SCOTT MCLEAN, CNN INTERNATIONAL CORRESPONDENT: Yes, that's correct, Boris, so they went off a little bit over an hour ago or the alert was over a little over an hour ago. It seems like there was nothing hit in this general vicinity, at least nothing that we could hear from our vantage point here in the central part of the Lviv. But these air raid sirens are almost daily occurrence sometimes several times a day yesterday, though, was a real wake-up call when those bombs dropped just right next to the airport at an aircraft repair facility according to Ukrainian officials.
The city of Mykolaiv, though, Boris, in Southern Ukraine, that city has taken much more of a serious pounding from Russian air attacks. We're told by a local official just this morning that some 30 hours after Russian bombs were dropped on a military base there, the rescue operations are still underway. There are some absolutely stunning video that's come to us from CNN-affiliate expressing who had a team there on the ground in the immediate aftermath when they could see people still digging through the rubble trying to get out survivors.
In fact, they saw one man pulled out seemingly without a scratch on him. It was absolutely miraculous. Mykolaiv is important because it lies at a sort of a crossroads for the Russians, if they could take that city, it would allow them to go west, open up new fronts into Odessa. It would also allow them to turn north and then attack Kyiv from the south. We're also getting new information from Mariupol -- new images at least -- showing the destruction from the air. We are also seeing aerial pictures, new satellite images, I should say showing a trickle of cars that is starting to leave the city through an unofficial humanitarian corridor, it seems.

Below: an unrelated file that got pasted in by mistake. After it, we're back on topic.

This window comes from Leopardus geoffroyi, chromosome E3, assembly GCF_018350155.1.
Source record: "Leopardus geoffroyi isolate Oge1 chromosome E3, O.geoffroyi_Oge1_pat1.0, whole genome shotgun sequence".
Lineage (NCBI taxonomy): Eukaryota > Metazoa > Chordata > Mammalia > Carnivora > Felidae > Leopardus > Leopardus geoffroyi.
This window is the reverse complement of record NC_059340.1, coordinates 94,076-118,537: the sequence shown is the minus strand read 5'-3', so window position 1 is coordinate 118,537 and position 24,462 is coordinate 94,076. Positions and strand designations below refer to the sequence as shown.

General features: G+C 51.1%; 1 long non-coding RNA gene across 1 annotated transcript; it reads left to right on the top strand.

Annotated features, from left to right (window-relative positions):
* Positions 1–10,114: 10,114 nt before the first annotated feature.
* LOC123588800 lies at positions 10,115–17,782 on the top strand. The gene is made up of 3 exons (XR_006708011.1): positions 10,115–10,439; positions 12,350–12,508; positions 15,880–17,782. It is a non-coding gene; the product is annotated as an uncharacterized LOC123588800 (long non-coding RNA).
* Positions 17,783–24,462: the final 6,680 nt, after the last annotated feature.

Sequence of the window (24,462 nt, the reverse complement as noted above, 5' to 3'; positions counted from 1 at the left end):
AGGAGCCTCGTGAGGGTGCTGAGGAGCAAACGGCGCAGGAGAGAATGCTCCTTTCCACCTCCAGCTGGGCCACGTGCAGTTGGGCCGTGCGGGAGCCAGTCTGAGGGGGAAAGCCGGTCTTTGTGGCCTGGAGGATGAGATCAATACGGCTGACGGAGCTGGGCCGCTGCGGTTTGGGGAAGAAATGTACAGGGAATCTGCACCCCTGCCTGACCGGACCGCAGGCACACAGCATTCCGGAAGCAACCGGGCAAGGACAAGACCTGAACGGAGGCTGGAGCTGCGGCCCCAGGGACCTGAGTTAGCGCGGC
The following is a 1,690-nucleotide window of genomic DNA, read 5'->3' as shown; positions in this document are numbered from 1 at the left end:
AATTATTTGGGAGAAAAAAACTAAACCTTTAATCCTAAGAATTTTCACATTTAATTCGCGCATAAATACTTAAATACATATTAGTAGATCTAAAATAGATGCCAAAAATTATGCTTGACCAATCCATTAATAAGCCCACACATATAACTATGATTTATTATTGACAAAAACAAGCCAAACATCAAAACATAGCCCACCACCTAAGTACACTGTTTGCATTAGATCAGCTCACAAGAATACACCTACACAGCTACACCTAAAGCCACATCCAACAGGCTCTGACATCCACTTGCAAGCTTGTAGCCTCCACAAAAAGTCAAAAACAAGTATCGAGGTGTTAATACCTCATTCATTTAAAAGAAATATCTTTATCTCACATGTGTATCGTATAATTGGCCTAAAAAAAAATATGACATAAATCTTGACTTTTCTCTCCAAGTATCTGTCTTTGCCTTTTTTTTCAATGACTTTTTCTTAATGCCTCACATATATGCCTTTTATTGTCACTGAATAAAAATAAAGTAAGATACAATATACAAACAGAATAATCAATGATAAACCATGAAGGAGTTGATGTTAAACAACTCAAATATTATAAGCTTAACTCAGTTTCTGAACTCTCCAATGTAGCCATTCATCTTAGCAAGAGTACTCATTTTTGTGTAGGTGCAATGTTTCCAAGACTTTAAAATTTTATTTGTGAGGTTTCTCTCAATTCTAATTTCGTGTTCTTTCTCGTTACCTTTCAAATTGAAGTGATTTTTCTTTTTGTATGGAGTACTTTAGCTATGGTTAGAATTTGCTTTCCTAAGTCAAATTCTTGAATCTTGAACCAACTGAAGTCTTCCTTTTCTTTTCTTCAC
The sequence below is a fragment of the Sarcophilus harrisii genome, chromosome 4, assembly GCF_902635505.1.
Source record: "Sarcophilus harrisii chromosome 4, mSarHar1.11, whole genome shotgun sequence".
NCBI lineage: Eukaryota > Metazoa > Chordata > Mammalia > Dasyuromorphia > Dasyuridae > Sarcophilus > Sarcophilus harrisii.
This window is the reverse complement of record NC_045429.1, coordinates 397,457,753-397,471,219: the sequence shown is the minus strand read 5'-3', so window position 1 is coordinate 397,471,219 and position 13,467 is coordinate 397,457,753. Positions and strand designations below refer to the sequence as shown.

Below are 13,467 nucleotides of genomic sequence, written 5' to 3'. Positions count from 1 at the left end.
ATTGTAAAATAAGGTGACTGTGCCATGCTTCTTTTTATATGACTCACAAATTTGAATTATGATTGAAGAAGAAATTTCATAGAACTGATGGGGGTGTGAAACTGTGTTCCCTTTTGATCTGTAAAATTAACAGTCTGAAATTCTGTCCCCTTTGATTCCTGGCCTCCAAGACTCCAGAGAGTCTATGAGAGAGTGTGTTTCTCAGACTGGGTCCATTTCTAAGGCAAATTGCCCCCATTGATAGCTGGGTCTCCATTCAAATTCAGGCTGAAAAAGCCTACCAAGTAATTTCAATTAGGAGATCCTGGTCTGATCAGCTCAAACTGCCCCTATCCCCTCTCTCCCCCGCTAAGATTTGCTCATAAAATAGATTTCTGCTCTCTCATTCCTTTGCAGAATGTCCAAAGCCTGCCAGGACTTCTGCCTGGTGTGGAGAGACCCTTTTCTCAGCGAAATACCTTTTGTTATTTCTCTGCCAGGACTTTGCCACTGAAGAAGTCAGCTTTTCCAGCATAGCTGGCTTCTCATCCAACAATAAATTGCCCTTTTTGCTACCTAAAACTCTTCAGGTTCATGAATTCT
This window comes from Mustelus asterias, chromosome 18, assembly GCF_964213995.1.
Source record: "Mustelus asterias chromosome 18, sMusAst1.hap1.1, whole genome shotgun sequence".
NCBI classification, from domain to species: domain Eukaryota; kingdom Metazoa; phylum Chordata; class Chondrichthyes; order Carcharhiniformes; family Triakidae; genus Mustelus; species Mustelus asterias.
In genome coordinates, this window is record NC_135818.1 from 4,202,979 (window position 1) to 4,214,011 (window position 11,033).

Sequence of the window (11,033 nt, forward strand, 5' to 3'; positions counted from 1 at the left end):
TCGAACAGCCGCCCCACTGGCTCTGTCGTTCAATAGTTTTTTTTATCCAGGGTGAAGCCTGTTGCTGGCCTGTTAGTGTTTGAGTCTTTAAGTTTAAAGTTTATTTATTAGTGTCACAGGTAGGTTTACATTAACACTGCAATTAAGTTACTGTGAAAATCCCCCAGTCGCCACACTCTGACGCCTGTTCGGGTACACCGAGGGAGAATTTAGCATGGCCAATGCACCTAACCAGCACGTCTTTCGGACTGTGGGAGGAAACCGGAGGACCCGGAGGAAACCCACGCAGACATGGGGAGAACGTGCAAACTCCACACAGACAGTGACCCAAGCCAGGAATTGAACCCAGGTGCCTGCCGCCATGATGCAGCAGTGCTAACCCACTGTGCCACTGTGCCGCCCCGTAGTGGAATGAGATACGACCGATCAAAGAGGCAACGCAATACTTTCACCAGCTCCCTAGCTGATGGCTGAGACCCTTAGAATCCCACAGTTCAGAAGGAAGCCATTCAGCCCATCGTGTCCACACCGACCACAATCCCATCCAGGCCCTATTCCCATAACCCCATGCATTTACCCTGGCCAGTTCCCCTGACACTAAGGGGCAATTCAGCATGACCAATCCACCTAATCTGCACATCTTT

I say a trickle because there are hundreds of thousands of people's still trapped in that city who have not been able to get out, and for well over two weeks there has not been heat, power, water, and they are running out of food and water. As you mentioned earlier, the President Vladimir Zelenskyy also says that some 130 people miraculously were able to be pulled out of that theater that was bombed by the Russians, but there could be still hundreds more trapped under there, we're still waiting for word.
And as I mentioned earlier, Lviv here has been hit. Just yesterday by a new set of strikes. The concern here is that there are some 200,000 plus people in the city who have sought shelter from other parts of the country. The question is, will they stay? I asked one woman yesterday who had actually come from Kyiv, about her feeling on staying in her new home. Listen.
(BEGIN VIDEO CLIP)
UNIDENTIFIED FEMALE: I felt really nervous about my daughter. If not for her, I wouldn't come. I wouldn't go. I wouldn't leave Kyiv because my husband is there. Why? Because I was born there. I want to be at home. I don't want to be refugee. That's normal, I think.
(END VIDEO CLIP)
MCLEAN: And Boris, that is something that you hear over and over again from people, they simply do not want to leave for no other reason other than this is their home. This is where they feel like they belong, and obviously nobody wants to be a refugee.